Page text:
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Bipartisan record of determined representation makes Mark Warner the best choice for U.S. Senate

One vote can define a career in the U.S. Senate. Consider Edmund Ross of Kansas, one of the senators in John F. Kennedy’s “Profiles in Courage,” who cast the deciding vote in the impeachment trial of Andrew Johnson — and lost his seat as a result.

Ed Gillespie, the Republican Party nominee to represent Virginia in the U.S. Senate, believes Democratic incumbent Mark Warner should be defined by his 2009 vote in favor of the Affordable Care Act. The implementation of that deeply flawed legislation, which this newspaper opposed, caused considerable harm to thousands in the commonwealth who have lost their insurance coverage or are paying more for care.

But while we agree with Mr. Gillespie that Sen. Warner’s vote was a mistake, we believe it represents a single indelible stain on an otherwise strong record of bipartisanship and middle-of-the-road governance. And that is why the Daily Press today endorses Mark Warner for re-election to the U.S. Senate.

Mr. Warner proposes thoughtful solutions to the country’s most pressing problems. With the “Gang of Six,” he led a charge in 2011 in an attempt to break the gridlock in Washington and honestly confront the public debt. And he understands how to be an effective voice on behalf of the commonwealth.

Mr. Gillespie — a former chairman of the Republican Party and an advisor to President George W. Bush — agrees with Mr. Warner on many important issues of the day, from the federal deficit to the need for energy production and the Keystone pipeline. It makes little sense, then, to cut short the career of a moderate who has Mr. Warner’s extensive experience with Virginia, both as governor and senator.

We were intrigued by Mr. Gillespie’s health care plan, produced in detail a little more than two weeks ago as an alternative to Obamacare. He would retain popular features such as coverage for pre-existing conditions, but provide a combination of tax credits and increased competition to create a more market-based solution.

Even Republican moderates such as Congressmen Scott Rigell and Rob Wittman concede that it’s too late to kill the ACA, and that the best we can hope for is to moderate its excesses. Better to rely on Mr. Warner, working across the aisle, to restore some sense of sanity to this program.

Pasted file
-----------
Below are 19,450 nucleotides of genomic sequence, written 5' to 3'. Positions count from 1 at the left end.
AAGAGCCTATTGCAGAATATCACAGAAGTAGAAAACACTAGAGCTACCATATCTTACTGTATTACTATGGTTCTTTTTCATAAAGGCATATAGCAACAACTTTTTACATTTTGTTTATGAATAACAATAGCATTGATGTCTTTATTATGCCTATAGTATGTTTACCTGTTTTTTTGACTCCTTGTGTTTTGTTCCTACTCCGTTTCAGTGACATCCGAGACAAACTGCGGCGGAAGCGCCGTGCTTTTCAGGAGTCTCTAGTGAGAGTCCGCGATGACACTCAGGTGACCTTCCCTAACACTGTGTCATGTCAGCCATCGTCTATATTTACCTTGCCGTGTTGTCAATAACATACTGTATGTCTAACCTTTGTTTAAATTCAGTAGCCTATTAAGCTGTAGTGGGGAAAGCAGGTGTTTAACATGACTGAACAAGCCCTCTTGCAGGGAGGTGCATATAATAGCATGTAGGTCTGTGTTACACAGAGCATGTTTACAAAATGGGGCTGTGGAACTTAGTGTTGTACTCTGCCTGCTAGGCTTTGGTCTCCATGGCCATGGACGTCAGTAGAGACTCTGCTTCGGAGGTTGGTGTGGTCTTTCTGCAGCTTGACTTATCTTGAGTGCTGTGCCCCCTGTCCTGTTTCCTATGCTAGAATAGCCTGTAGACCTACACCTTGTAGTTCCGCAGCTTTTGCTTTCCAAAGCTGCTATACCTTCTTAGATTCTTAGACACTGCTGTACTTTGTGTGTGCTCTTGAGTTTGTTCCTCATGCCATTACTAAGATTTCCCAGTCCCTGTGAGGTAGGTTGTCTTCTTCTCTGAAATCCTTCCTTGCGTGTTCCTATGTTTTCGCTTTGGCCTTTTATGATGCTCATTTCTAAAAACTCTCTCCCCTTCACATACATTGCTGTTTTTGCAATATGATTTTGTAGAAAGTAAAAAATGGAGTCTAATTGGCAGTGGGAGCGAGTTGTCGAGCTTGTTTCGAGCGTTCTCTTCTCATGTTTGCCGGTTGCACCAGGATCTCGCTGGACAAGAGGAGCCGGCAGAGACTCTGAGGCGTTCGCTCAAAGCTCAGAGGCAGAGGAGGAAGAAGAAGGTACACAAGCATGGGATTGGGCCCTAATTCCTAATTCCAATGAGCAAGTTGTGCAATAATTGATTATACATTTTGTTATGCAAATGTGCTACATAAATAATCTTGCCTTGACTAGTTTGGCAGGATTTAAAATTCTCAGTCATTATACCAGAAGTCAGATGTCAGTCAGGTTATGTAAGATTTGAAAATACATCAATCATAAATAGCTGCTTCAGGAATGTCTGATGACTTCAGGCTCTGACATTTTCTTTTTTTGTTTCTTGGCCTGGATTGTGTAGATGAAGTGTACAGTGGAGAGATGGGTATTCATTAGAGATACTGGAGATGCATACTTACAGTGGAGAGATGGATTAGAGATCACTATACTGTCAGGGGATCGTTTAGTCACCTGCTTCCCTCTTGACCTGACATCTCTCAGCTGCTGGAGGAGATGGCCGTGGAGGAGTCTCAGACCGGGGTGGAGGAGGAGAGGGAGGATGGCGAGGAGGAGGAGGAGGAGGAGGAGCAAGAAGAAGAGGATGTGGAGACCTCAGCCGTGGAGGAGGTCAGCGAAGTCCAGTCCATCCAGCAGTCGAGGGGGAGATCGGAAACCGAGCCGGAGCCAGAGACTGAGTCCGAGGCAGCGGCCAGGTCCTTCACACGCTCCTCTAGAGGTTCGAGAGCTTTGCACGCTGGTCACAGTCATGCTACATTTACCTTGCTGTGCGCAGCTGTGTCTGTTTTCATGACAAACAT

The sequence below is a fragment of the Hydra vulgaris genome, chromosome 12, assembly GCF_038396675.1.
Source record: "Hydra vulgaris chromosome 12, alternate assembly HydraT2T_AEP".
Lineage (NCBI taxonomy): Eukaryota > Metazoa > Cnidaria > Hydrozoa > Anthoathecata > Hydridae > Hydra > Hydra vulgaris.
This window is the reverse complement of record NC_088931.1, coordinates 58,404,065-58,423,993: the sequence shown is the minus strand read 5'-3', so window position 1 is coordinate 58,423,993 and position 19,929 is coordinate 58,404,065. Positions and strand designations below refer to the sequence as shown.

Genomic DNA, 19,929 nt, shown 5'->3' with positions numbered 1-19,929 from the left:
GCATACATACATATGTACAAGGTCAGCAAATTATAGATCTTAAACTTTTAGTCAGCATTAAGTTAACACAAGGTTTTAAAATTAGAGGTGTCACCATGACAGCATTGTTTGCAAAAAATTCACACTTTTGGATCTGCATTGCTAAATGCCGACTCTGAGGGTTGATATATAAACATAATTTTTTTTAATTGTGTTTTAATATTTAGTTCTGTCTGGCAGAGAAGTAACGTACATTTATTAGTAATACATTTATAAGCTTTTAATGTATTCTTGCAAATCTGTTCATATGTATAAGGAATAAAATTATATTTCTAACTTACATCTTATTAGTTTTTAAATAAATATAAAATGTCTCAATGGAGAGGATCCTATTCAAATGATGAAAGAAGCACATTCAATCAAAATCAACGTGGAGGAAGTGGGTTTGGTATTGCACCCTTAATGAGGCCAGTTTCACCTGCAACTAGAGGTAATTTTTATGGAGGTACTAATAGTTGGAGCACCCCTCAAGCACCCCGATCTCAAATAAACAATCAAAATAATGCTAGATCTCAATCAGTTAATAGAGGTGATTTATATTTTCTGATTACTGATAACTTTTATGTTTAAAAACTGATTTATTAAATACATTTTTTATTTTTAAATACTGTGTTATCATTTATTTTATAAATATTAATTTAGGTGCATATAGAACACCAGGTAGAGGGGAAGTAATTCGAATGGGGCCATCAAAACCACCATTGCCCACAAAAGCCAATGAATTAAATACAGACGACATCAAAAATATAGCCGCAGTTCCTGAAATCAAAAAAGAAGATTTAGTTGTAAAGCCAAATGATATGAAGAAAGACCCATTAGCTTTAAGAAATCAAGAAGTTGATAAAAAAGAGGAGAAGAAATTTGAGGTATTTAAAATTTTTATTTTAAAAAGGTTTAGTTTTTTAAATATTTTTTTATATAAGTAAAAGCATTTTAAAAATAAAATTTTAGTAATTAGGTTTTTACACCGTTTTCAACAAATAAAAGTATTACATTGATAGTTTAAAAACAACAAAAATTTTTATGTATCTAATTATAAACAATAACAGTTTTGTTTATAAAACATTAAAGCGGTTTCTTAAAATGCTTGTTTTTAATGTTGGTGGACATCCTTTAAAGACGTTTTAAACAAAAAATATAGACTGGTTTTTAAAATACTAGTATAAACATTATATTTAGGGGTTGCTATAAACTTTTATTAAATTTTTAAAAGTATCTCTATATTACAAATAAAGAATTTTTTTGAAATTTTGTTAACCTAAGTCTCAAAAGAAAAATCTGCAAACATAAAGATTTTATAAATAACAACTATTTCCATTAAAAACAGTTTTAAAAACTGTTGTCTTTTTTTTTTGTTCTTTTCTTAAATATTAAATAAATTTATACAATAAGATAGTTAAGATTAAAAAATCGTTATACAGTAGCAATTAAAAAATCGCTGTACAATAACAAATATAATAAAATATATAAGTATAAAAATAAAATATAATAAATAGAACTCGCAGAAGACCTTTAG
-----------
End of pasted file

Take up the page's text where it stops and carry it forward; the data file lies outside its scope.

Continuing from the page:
Sixty percent of our budget is devoted to Social Security, Medicare and Medicaid, and we need to honestly confront the need to reform those programs, particularly in light of our aging population. We need to ensure their future solvency to help the aged, while also making sure we reserve enough funds to invest in defense and in investments for the future such as education, research and infrastructure construction.

Not only does Sen. Warner understand that, he has been among those senators leading the charge for change. He supports the Simpson-Bowles plan, which proposed a 2-1 ratio of spending cuts to revenue increases — including reform of entitlement programs — in order to slash the deficit and lower the debt.

Unfortunately for Sen. Warner — and the nation — Majority Leader Harry Reid’s dictatorial control of the Senate has snuffed out opportunities for bipartisan compromise on the big issues facing the country. So while the incumbent has successfully advanced legislation to make government more transparent and won support for bills that improve Washington’s operations, the type of bold solutions that Sen. Warner espouses fail to reach the floor.

One might argue that a Republican, operating in a Senate under GOP control, might fare better. But we believe that a moderate, one with a proven record of working across the aisle, will be a better fit for Virginia, while providing a brake against the excess that comes to the surface when any political party has an overwhelming majority.

Robert Sarvis, the Libertarian Party nominee, offers an alternative option. A candidate for governor last year, Mr. Sarvis stresses his differences from the major parties, taking both to task for government spending run amok, excessive regulation and imperialistic foreign policy. But given his lack of campaign funds and public recognition, Mr. Sarvis stands no chance of being elected.

Ultimately, we prefer the road-tested and reliable Sen. Warner to his challengers.

We must register our disappointment that Sen. Warner was involved in trying to dissuade state Sen. Phillip Puckett from resigning in June. The ugliness of the indictment, trial and conviction of former Gov. Bob McDonnell and his wife should be a powerful deterrent to such behavior. We expect better from our elected officials — especially a former governor and current U.S. senator.

But while we view his ACA vote with disfavor, and urge him to seek all manner of opportunity to correct that deeply flawed law, we do not believe that one moment represents the measure of a career that has been, on balance, in favorable service to the commonwealth.

We therefore support Sen. Warner’s re-election bid and expect him to provide another six years of tireless service on behalf of our commonwealth.


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